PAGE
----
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From Jules Gosnell <>
Subject Re: Web Clustering
Date Sun, 17 Aug 2003 18:55:20 GMT
Alex Blewitt wrote:

> On Sunday, Aug 17, 2003, at 16:35 Europe/London, Jules Gosnell wrote:
>> Alex,
>> we seem to be using the same terms to mean very different things and 
>> this is leading to confusion.
>> I'll go first:
>> shared-store - many nodes storing their state in a common service.
> Seems like a fairly good definition; I was using the term 'store' to 
> imply something like a database or other external product at the back 
> end. 

try to get away from concrete implementations at this stage - just think 
of a store as 'storage', whether that is a DB, a shared filesystem, a 
specialist  server or whatever, should be irrelevant at this design 
level. Jetty's distributable session manager simply has an AbstractStore 
class which can be implemented on any form of storage that you choose.

The point about shared store is that there is ONE store (conceptually, 
although it may be clustered, hot-standby-ed or whatever) and everyone 
(cluster or partition) shares it.

> Since I'm presuming that in order for this to occur, there has to be a 
> shared-store (and will all implementations will be a shared-store) 
> then can we come up with a name for 
> sessions-stored-in-a-backend-system? Or is that what you mean by 
> shared-store? (I.e. do you consider your 'replication' model to be a 
> 'shared store' because to me, it reads like it does.)
>> replication - each node storing copies of it's state somewhere 
>> off-node (probably not in the same place as all the other nodes). I 
>> am suggesting that this 'other-place' is on the back of another 
>> web-container.
> There's a difference between having the current state in memory, and 
> replicating it off-node, to only loading the state into memory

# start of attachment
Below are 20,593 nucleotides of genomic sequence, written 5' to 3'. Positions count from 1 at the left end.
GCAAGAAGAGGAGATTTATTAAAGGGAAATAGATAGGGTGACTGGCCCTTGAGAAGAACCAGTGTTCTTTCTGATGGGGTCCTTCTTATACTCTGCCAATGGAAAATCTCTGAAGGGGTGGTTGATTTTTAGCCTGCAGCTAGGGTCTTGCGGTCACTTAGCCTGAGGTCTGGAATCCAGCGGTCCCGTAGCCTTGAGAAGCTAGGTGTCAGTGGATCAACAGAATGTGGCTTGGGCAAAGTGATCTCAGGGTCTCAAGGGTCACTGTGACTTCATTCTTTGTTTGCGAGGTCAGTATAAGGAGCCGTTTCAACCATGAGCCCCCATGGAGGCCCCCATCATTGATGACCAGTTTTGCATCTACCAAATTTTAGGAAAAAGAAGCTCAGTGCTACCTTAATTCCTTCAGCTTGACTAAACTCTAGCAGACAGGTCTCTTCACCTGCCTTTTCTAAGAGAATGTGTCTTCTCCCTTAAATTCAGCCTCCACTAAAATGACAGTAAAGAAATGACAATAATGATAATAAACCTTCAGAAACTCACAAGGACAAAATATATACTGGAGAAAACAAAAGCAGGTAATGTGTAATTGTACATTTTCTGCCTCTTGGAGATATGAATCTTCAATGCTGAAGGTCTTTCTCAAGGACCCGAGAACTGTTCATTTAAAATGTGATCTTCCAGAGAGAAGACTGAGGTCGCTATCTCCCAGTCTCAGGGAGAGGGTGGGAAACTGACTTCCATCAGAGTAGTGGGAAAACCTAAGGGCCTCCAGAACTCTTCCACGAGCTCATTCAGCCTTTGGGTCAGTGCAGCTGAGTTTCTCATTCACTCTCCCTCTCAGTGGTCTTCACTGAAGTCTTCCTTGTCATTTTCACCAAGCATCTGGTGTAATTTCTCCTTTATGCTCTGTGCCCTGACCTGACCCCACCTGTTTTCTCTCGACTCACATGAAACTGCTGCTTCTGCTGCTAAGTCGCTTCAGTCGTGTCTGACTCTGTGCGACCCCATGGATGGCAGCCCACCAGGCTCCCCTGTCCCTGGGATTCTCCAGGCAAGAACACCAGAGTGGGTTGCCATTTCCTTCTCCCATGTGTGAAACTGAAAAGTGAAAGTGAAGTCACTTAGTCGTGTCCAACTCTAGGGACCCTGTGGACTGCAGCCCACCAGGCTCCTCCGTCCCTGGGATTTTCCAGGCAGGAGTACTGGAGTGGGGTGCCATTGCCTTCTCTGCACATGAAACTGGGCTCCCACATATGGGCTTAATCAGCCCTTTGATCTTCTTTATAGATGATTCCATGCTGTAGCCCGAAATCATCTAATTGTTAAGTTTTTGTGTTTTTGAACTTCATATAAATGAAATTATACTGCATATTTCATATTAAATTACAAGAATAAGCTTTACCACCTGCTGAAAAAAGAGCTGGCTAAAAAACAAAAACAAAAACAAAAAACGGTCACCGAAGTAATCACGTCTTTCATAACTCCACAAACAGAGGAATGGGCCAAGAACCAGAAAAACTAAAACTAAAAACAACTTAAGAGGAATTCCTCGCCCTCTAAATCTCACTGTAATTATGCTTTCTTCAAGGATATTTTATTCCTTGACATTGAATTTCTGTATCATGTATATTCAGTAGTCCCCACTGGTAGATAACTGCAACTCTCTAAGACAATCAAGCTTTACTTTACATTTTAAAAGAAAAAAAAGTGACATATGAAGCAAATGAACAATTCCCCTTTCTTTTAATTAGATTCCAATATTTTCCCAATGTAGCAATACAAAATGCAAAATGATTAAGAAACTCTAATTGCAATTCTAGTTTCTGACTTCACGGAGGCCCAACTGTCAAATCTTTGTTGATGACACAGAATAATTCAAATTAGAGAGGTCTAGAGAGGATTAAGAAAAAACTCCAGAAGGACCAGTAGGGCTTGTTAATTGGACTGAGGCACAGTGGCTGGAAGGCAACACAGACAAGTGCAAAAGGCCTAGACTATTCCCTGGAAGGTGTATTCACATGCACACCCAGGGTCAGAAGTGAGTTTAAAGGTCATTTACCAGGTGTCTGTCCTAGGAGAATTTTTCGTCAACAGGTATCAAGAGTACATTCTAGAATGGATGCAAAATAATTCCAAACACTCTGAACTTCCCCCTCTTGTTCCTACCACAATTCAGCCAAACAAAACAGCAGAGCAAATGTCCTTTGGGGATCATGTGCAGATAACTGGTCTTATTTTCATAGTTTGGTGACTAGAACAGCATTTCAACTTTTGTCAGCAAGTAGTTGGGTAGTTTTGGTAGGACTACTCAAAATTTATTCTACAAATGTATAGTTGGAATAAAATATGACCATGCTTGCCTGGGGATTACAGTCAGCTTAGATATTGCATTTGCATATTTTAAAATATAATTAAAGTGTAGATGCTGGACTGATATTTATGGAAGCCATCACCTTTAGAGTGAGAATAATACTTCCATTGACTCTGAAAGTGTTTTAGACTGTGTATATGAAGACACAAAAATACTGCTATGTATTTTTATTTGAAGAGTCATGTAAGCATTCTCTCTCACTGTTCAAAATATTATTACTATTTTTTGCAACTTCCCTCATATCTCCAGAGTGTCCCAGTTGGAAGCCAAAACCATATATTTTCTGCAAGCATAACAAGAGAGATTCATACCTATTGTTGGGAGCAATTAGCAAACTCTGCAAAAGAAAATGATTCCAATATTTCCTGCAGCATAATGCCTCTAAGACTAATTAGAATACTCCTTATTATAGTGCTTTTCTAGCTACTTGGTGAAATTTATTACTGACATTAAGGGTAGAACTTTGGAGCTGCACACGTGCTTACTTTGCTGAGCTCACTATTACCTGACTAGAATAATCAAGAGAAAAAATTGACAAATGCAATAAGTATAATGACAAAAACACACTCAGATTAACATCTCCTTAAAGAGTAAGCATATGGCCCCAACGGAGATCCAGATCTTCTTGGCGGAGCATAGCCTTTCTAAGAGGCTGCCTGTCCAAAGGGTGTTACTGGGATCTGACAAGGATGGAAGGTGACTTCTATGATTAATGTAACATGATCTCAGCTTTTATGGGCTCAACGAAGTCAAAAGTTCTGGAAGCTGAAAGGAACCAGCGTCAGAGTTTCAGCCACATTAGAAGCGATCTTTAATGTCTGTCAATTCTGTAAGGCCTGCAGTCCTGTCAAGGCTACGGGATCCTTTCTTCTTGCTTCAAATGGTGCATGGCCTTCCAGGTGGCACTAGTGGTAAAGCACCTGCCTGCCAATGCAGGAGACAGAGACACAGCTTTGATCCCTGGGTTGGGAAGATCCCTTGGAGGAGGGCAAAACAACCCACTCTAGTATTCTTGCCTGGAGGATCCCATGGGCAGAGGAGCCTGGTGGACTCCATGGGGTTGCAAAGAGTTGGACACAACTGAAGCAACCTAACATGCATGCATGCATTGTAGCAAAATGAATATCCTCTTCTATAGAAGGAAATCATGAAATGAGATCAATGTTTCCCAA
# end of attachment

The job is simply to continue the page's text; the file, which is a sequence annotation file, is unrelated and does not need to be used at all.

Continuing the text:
> dynamically from a backend database. Further, the term replication is 
> used in databases as well which could add to the confusion.

'replication' is not my coinage, but usage in current literature.

Shared store and replication do, of course, share common functionality. 
What differentiates (in my mind) replication is that the session storage 
functionality resides in the same processes as the session 
creation/consumption. (So you can think of replication as a specific 
subset of shared store of you like).

Adding this constraint allows replication based clusters to avoid one of 
the round trips to a shared store that would be associated with reading 
and writing to a session. The read is cheap, because the data is already 
on-node. The write is as expensive as you would expect writing to a 
shared store to be, because you have to ship the data off-node in case 
of catastrophic failure.

> Replicated sessions sounds like a good name for this concept, though.
>> The implementation of the storage in either situation is not 
>> specified - I'm doing a logical design.
>> Affinity is load-balancing policy, which allows you to optimise 
>> caching (and possibly forget about session distribution entirely, if 
>> you can live with SPoFs), because you can predict where subsequent 
>> requests for a session will fall.
> Yes, that's the general idea I had of affinity. 


This thread is about <distributable/> webapps, so I shall only be 
discussing affinity as a way of optimising the work done in distributing 
a session, although I am quite aware that affinity, by itself, may be 
seen as an alternative to the use of <distributable/> webapps.

>> How do these compare to your definitions ?
> Pretty well, I think; the only thing that I'm not sure is whether 
> 'shared-store' covers your concept of 'replication' or not (since that 
> is, by definition, a common service across nodes ...)
>> Once we talk the same language, we can go forward :-)
> I tried to put those definititions on Wiki (or at least, what I 
> thought they were). I'm pretty sure we've got the same ideas of 
> concepts; if you want to edit the wiki and put '.. or Xxxx ' in the 
> section titles then once we've got the ideas mapped to what we call 
> them, we're in a much better position :-)
> Alex. 

I've had a look and, if you don't beat me to it, will add my thoughts 
when I have a bit more time.



 * Jules Gosnell
 * Partner
 * Core Developers Network (Europe)

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